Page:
By the mid-19th century, the town was filled with other industrious Black entrepreneurs. Joe Wordsworth worked as a barber, hairdresser, curler, and clothes cleaner. John Cosley, a barber and gunsmith, modernized guns and ammunition with his design for a breech-loading rifle. He was also known for his newspaper, the Bee, which, according to records in the Community Development of Halton, shut down after he insulted several notable local figures.

a chapel
Tuner Chapel in the 19th century. (Courtesy of the
Canadian Caribbean Association of Halton and
Oakville Museum)

But the heartbeat of this Black community was Turner Chapel. Founded by Adams and his brother-in-law Reverend William Butler in 1891,Turner Chapel was an African Methodist Episcopal Church, an extension of the Protestant denomination established by African-Americans largely in response to segregation and discrimination from white churches.

Rosemary Sadlier, former president of the Ontario Black History Society and author of The Black Church in Canada, notes that, during this era, people’s social lives revolved around church. “At one point, the church was everything,” she says. “It was the gymnasium, the social hub, the place to go for dinner, recreation — everything.”

In fact, many people within this growing Black community were quite literally family, thanks to the marital alliances that came out of Turner Chapel. Duncan’s great-grandfather, Jeremiah Adams, who was the church’s groundskeeper, married Eliza, Reverend Butler’s daughter. Duncan’s grandmother, Isabella Duncan; her sister Martha Wayner; and Martha’s in-laws played an essential role in maintaining Turner Chapel during the Great Depression as the church faced many financial struggles.

Much later, Duncan recalls, when she was a child in the ’60s, church picnics were a big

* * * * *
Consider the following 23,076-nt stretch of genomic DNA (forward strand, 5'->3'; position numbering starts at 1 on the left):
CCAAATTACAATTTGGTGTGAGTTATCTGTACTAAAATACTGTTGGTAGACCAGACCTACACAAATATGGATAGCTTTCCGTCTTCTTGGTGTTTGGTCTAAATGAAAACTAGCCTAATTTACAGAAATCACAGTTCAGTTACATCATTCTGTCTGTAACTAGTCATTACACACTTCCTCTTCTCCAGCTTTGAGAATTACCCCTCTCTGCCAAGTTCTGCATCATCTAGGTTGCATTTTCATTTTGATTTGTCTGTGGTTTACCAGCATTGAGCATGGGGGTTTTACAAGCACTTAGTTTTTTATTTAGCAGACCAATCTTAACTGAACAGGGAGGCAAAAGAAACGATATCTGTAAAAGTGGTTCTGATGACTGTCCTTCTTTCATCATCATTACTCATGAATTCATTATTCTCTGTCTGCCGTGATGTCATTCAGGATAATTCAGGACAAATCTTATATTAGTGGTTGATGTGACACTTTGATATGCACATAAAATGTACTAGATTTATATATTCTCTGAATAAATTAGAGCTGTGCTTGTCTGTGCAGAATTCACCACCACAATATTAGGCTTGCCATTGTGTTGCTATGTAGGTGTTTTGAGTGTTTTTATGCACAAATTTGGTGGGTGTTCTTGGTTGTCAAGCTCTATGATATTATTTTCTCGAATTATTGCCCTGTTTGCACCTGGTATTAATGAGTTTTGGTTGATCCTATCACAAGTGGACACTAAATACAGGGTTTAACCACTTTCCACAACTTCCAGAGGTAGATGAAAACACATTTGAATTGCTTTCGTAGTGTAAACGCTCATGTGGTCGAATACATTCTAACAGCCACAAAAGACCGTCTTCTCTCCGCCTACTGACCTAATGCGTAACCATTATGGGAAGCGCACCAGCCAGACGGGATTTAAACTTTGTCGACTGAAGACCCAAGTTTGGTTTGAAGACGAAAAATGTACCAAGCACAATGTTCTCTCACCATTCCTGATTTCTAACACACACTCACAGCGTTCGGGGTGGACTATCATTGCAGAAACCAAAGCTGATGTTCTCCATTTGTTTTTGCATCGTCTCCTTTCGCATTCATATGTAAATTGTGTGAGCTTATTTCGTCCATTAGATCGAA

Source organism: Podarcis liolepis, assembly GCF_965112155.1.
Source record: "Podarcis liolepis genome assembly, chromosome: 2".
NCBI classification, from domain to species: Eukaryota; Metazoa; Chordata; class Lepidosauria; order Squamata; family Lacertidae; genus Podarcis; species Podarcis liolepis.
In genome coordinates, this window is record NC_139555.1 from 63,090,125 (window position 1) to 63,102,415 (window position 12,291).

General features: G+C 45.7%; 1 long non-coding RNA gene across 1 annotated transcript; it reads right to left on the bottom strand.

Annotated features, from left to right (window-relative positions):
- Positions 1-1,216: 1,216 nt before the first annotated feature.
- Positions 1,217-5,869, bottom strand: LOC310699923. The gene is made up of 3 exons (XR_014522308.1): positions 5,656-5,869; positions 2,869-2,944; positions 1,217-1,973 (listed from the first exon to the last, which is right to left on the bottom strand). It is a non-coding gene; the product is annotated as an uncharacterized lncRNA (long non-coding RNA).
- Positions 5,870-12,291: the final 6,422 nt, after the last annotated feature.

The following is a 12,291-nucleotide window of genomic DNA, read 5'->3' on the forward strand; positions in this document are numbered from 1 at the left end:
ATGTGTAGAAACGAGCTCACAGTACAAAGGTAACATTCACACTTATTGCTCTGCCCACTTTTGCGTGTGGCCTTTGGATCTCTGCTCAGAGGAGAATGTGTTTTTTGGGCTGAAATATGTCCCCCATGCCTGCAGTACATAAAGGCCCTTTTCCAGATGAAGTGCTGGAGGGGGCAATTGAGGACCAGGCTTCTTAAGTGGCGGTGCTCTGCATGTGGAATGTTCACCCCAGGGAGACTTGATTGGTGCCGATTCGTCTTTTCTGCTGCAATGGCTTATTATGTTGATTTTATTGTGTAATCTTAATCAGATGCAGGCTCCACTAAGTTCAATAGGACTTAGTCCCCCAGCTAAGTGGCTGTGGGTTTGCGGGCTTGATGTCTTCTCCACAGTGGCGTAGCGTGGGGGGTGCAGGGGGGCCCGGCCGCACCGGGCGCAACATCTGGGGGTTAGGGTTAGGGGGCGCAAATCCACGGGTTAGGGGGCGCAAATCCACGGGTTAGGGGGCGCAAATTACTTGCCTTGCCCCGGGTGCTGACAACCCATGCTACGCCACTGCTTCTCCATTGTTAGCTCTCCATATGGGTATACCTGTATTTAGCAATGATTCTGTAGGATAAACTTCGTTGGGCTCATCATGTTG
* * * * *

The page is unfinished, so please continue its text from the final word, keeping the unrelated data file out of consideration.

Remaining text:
a group of women with a guitar
The Turner Chapel community. (Courtesy of the Alvin Duncan Heritage Collection)

to-do. “The food, the potluck, the barbecue — I remember all that when I was growing up, for sure.” The church’s rich cultural scene, filled with gospel music and holiday concerts, also appealed to her. However, over the years, the congregation started to diminish. Many congregants either moved away or passed away, Sadlier explains, and the local Black community dwindled as more and more Black Canadians began to make their way to Toronto. (The church, at 37 Lakeshore Road, is now an antique shop.)

Much of this history would have remained hidden if not for the efforts of Alvin Duncan, Arlene’s father, who operated as Oakville’s resident Black historian until his death in 2009.

a young man in a military uniform
Alvin Duncan, formerly Oakville’s resident
Black historian, was an Air Force veteran.
​​​​​​​(Courtesy of Halton Black Voices)

Arlene’s cousin Lorraine Unnett, who also attended Turner Chapel and grew up in Oakville, says that she and Arlene would gather around as “Uncle Alvy” told stories. “104 Burnet Street seemed to be like the point where all the family members came,” says Unnett of her childhood home, which has been in her family for 105 years. “[The house] was the focal point. My mother was like the matriarch of the family, and Uncle Alvy would be there constantly sharing stories.” Arlene’s mother, Icilda, founded the Canadian Caribbean Association of Halton.

Four months ago, I went for a walk in Burnet Park with my parents, and they talked about all its connections to local Black history. My parents have been the only Black family on their street for years, and for at least half a decade, we were the only Black family within a one-kilometre radius. I was a teenager when I was living in Oakville: when people asked me where I was really from and raised their eyebrows in surprise when I said Canada, I’d mumble some answer about how my parents worked in Oakville and then move on.

I hope that, one day, my future children won’t have to face such questions. But, for now, when I do encounter it, I look people dead in the eye and ask them where they are from, before telling them what Duncan told me: “We are here, and we’ve been here all along.”